Here, Wendyl Nissen states a case for adding liver to your cooking repertoire.
That’s disgusting,” is the comment I get nine times out of 10 when I talk about liver. “The texture is weird,” is another, or, “The flavour is too strong.”
In my own home I spend more time than is advisable working out how to smuggle it into my family’s diet, not because I have a burning need for them to like it, but because it’s a tonic.
One serving of liver has iron, hard-to-get vitamins A and D, not to mention B6, B12 and folic acid. In my nana’s day, she served liver every week because she knew it was a great nutrition booster, and it was also economical.
My latest attempt to encourage liver eating was to cook it with chocolate, which resulted in me, once again, dining alone. Although my vegan daughter and her boyfriend came home later and downed the leftover chocolate sauce, not realising liver had been cooked in it.
“Oh well,” they said, shrugging their shoulders.
“No sense in stressing out.”
“Quite right,” I agreed, secretly delighted that they had both received a nutritional power shot.
In New Zealand, research has shown that after a long summer of slip, slop, slapping on sunscreen, many of us don’t get enough sun to stock up on vitamin D reserves. A study found that around half of New Zealand adults have insufficient vitamin D, and 4% of women and 2% of men are vitamin-D deficient.
Vitamin D deficiency can result in thin, brittle or misshapen bones, but if you have a sufficient amount it can protect against osteoporosis. There’s also growing evidence that vitamin D can prevent or improve the outcome of many diseases including breast, prostate and bowel cancer, cardiovascular disease and multiple sclerosis.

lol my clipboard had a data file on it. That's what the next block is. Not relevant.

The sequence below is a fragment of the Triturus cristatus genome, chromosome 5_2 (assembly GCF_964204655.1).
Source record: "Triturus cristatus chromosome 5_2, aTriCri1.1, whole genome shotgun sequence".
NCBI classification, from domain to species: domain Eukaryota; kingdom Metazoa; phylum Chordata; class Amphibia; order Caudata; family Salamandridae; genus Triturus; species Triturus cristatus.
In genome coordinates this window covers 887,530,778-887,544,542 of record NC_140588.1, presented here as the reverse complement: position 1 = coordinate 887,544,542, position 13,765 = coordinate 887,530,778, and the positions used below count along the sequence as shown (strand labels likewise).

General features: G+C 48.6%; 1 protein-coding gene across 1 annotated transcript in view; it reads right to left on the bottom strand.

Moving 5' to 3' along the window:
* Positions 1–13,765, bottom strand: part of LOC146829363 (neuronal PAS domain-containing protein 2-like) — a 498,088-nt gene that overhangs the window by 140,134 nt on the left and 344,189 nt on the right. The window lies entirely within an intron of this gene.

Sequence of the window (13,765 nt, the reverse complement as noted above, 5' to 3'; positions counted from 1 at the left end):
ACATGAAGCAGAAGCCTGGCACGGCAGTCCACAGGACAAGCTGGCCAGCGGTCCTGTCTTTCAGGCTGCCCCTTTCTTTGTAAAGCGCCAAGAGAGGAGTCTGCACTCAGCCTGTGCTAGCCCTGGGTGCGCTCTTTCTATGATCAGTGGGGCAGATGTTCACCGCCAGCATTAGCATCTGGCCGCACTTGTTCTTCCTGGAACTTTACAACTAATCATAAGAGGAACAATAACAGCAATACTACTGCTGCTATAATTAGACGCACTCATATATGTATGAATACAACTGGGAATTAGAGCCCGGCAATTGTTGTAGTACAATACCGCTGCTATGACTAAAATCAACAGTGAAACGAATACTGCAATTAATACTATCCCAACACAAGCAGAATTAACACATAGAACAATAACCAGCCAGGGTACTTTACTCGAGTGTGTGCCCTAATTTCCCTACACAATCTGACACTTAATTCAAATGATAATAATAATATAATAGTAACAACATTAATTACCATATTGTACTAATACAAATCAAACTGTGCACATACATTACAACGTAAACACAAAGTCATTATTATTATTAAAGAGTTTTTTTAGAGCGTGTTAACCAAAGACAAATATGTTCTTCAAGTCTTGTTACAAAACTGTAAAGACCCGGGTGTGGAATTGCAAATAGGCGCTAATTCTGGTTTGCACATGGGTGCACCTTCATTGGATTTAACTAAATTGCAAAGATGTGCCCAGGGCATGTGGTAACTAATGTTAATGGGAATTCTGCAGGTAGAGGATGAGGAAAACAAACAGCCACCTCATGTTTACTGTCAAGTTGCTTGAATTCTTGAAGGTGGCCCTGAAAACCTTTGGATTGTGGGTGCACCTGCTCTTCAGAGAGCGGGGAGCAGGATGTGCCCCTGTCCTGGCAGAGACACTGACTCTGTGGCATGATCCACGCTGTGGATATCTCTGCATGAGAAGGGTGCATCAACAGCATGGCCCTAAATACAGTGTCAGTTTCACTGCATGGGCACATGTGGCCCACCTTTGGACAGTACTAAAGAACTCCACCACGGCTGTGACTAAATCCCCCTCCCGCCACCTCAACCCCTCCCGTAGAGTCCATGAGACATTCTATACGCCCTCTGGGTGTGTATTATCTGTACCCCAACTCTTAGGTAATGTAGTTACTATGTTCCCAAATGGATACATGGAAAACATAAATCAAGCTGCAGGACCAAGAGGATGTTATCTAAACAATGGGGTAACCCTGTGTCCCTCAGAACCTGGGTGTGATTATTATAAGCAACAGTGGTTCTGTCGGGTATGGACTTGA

My research into old ways to cook liver found some astonishing results, including liver sandwiches, where you put raw liver through a mincer, smear it on slices of bread and butter, sprinkle with lemon juice, grated onion and a few dabs of Bovril. As much as I love liver, I do like to eat it cooked.
But one of the big problems for people who don’t like liver is that they had it served to them overcooked. This makes it dry, and the sensation is similar to eating a lump of dough. The secret to cooking liver is to flash fry thin slices of it.
It can take practise, but liver is cheap, so keep trying. The following is a traditional Kiwi recipe for lambs’ fry and bacon, which is lambs’ liver, although calves’ liver also works well.
Liver and bacon
150g bacon, cut into small pieces
1 onion, thinly sliced
2 tbsp butter
2 tbsp flour
Salt and pepper
Thinly slice the liver into 3mm thick pieces. In a plastic bag, put about 2 tablespoons of salt and pepper and shake the slices in it to coat.
Heat a frying pan and fry the bacon until crisp, then remove. Add the butter and gently fry the onions until clear, then remove. Turn up the heat and cook the liver quickly for about a minute on each side – it should still be red in the middle.
Throw the bacon and onion back in the pan and sprinkle the Worcestershire sauce over it. Give it a shake to cover and heat through, then remove from the heat. Serve on toast.
You can also do this with balsamic vinegar instead of the Worcester sauce, and if you have any strong fruit jellies like currant or quince paste, throw a teaspoonful of this in as well.
Some people worry that because the liver we eat is the cleansing organ in a calf or lamb, their livers will be full of antibiotics and chemicals which are fed to the animals.
In New Zealand we have a pretty clean record for additives in animals raised for eating, so I don’t worry about it. But if you want, you can source organic liver.